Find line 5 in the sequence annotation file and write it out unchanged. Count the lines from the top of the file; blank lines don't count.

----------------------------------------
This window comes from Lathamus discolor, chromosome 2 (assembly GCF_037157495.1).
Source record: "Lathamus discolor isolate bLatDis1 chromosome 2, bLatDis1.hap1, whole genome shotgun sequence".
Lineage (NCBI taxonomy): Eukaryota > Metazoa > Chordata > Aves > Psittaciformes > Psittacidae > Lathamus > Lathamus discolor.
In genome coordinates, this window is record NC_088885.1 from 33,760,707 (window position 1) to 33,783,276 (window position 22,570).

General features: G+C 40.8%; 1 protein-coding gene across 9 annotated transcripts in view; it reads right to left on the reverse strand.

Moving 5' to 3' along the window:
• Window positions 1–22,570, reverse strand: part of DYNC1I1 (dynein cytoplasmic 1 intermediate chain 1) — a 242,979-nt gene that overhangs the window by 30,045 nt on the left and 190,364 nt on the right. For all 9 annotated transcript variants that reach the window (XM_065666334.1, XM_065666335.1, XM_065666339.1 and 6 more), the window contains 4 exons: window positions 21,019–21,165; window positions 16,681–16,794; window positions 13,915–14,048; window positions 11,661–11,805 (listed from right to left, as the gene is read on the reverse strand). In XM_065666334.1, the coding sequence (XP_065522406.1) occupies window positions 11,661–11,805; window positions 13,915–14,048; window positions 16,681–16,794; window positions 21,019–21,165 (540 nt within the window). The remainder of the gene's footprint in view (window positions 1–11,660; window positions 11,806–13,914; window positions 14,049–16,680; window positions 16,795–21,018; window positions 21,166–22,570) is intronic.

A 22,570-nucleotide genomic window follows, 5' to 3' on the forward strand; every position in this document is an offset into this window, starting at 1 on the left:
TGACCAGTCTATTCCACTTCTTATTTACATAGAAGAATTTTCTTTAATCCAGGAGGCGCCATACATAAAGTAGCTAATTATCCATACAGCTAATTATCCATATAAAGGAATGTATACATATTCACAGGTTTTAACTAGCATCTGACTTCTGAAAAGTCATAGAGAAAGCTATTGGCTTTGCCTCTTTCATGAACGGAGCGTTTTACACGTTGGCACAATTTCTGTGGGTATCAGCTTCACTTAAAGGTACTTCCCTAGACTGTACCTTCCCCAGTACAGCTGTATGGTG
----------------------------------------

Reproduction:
General features: G+C 40.8%; 1 protein-coding gene across 9 annotated transcripts in view; it reads right to left on the reverse strand.